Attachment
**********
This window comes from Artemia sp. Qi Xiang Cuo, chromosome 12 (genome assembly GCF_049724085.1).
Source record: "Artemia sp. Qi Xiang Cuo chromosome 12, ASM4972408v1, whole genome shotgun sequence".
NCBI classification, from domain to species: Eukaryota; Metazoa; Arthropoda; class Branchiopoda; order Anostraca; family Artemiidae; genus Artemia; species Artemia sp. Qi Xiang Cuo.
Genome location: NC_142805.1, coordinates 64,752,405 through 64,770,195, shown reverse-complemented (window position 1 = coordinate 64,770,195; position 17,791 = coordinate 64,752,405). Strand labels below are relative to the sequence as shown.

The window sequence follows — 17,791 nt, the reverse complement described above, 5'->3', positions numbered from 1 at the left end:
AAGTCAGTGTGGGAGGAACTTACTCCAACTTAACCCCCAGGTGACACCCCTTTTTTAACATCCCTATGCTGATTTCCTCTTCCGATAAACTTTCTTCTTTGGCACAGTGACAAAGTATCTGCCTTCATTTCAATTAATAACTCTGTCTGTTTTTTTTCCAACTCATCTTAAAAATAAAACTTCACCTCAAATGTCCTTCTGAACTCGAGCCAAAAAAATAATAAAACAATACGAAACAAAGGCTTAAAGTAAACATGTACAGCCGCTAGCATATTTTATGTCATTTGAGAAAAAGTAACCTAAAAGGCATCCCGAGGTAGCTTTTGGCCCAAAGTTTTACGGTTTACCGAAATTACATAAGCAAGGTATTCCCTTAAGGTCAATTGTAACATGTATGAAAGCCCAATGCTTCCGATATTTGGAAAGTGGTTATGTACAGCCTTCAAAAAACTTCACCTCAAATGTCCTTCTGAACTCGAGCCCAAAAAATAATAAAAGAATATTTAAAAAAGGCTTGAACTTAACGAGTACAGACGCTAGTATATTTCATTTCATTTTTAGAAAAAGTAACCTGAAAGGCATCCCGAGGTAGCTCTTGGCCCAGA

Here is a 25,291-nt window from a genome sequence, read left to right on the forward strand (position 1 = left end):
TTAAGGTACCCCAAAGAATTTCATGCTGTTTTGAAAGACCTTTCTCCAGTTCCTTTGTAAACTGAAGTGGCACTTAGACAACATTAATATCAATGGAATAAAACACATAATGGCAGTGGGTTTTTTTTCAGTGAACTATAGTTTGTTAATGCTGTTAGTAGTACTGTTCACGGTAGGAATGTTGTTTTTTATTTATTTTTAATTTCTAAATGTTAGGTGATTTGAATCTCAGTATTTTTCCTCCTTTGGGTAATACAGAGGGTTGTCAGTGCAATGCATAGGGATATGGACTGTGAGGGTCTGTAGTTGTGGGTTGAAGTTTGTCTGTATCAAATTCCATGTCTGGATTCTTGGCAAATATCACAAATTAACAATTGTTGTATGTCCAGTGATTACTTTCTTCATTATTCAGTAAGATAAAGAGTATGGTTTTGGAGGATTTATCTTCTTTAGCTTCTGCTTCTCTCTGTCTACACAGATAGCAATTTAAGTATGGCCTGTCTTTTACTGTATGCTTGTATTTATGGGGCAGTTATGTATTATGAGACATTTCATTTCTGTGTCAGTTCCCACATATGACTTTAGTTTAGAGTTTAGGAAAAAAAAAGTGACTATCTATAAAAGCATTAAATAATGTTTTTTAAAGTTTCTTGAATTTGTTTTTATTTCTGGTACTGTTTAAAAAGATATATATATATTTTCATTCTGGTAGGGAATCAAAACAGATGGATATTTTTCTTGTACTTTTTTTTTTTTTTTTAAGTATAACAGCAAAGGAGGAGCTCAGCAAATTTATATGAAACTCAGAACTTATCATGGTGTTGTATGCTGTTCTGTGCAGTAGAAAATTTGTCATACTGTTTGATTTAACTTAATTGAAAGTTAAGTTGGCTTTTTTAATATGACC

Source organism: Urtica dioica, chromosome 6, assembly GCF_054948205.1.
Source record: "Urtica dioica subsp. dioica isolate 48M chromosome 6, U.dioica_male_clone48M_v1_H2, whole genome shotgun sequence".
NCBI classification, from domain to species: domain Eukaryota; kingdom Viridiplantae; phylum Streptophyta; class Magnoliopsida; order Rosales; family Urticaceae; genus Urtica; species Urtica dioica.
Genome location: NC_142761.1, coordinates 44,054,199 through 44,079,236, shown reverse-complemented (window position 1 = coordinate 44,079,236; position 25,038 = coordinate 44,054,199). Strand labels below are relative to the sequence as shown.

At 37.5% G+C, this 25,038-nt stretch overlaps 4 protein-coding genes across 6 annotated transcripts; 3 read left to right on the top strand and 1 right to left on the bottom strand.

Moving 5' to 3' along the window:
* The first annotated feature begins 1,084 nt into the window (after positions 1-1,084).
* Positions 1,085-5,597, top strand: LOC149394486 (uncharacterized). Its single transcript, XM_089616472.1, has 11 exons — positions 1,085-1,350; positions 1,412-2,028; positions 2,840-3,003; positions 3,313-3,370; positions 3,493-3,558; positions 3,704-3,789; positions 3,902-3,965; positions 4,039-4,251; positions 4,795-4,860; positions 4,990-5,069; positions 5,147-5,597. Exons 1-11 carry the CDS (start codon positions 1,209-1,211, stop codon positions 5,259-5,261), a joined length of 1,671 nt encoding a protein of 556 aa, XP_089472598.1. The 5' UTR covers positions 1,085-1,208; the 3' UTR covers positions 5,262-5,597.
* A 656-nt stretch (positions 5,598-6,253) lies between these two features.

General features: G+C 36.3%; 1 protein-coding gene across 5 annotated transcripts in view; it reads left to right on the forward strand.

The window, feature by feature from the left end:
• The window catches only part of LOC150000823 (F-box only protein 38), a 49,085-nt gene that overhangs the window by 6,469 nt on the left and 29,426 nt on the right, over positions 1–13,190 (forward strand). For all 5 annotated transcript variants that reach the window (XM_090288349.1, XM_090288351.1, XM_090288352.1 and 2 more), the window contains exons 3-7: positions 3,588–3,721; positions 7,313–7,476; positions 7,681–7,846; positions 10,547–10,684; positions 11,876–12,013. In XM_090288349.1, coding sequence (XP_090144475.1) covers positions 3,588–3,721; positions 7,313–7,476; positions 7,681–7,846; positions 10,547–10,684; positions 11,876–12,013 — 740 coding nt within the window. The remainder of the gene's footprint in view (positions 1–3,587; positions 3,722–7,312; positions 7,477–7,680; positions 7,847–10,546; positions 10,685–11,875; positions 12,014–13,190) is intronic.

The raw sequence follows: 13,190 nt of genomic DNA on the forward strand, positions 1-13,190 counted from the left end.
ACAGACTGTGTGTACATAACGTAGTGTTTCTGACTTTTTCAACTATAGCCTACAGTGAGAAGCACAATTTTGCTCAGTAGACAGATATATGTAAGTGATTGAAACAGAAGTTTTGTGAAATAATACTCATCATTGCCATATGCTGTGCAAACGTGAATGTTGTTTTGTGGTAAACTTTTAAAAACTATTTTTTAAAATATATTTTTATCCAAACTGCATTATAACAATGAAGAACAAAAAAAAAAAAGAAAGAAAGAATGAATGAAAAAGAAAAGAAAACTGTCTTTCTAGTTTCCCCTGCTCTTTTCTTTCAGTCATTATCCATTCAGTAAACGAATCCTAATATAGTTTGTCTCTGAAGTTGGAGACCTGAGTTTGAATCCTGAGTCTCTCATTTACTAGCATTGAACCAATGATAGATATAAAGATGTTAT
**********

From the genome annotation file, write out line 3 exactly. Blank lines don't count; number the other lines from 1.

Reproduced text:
NCBI classification, from domain to species: Eukaryota; Metazoa; Arthropoda; class Branchiopoda; order Anostraca; family Artemiidae; genus Artemia; species Artemia sp. Qi Xiang Cuo.